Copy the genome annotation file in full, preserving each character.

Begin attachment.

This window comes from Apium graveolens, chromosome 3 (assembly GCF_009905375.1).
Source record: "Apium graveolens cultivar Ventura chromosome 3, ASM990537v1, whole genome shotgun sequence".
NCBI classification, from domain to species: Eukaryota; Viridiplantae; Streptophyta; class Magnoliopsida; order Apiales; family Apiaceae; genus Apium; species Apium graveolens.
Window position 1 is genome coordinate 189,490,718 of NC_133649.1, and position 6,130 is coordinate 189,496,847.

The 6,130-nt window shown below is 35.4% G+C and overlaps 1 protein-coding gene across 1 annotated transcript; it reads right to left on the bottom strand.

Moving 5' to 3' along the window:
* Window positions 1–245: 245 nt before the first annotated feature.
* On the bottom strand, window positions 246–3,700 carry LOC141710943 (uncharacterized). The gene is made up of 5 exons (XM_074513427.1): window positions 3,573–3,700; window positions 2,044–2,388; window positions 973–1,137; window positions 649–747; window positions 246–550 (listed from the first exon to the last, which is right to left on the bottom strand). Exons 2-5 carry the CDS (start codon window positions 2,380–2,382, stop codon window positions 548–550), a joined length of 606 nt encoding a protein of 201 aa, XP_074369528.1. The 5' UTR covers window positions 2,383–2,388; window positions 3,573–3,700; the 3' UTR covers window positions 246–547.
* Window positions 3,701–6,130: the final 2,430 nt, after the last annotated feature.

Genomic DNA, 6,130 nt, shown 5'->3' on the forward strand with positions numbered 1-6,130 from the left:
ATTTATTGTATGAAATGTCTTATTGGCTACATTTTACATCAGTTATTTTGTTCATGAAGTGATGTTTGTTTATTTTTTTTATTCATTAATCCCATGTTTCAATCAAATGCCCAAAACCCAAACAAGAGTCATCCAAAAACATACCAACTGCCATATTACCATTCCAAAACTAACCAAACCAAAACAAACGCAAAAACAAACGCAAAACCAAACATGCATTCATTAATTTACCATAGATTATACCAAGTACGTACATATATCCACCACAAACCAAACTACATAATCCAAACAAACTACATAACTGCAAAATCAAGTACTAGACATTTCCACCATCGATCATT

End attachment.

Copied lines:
This window comes from Apium graveolens, chromosome 3 (assembly GCF_009905375.1).
Source record: "Apium graveolens cultivar Ventura chromosome 3, ASM990537v1, whole genome shotgun sequence".
NCBI classification, from domain to species: Eukaryota; Viridiplantae; Streptophyta; class Magnoliopsida; order Apiales; family Apiaceae; genus Apium; species Apium graveolens.
Window position 1 is genome coordinate 189,490,718 of NC_133649.1, and position 6,130 is coordinate 189,496,847.

The 6,130-nt window shown below is 35.4% G+C and overlaps 1 protein-coding gene across 1 annotated transcript; it reads right to left on the bottom strand.

Moving 5' to 3' along the window:
* Window positions 1–245: 245 nt before the first annotated feature.
* On the bottom strand, window positions 246–3,700 carry LOC141710943 (uncharacterized). The gene is made up of 5 exons (XM_074513427.1): window positions 3,573–3,700; window positions 2,044–2,388; window positions 973–1,137; window positions 649–747; window positions 246–550 (listed from the first exon to the last, which is right to left on the bottom strand). Exons 2-5 carry the CDS (start codon window positions 2,380–2,382, stop codon window positions 548–550), a joined length of 606 nt encoding a protein of 201 aa, XP_074369528.1. The 5' UTR covers window positions 2,383–2,388; window positions 3,573–3,700; the 3' UTR covers window positions 246–547.
* Window positions 3,701–6,130: the final 2,430 nt, after the last annotated feature.

Genomic DNA, 6,130 nt, shown 5'->3' on the forward strand with positions numbered 1-6,130 from the left:
ATTTATTGTATGAAATGTCTTATTGGCTACATTTTACATCAGTTATTTTGTTCATGAAGTGATGTTTGTTTATTTTTTTTATTCATTAATCCCATGTTTCAATCAAATGCCCAAAACCCAAACAAGAGTCATCCAAAAACATACCAACTGCCATATTACCATTCCAAAACTAACCAAACCAAAACAAACGCAAAAACAAACGCAAAACCAAACATGCATTCATTAATTTACCATAGATTATACCAAGTACGTACATATATCCACCACAAACCAAACTACATAATCCAAACAAACTACATAACTGCAAAATCAAGTACTAGACATTTCCACCATCGATCATT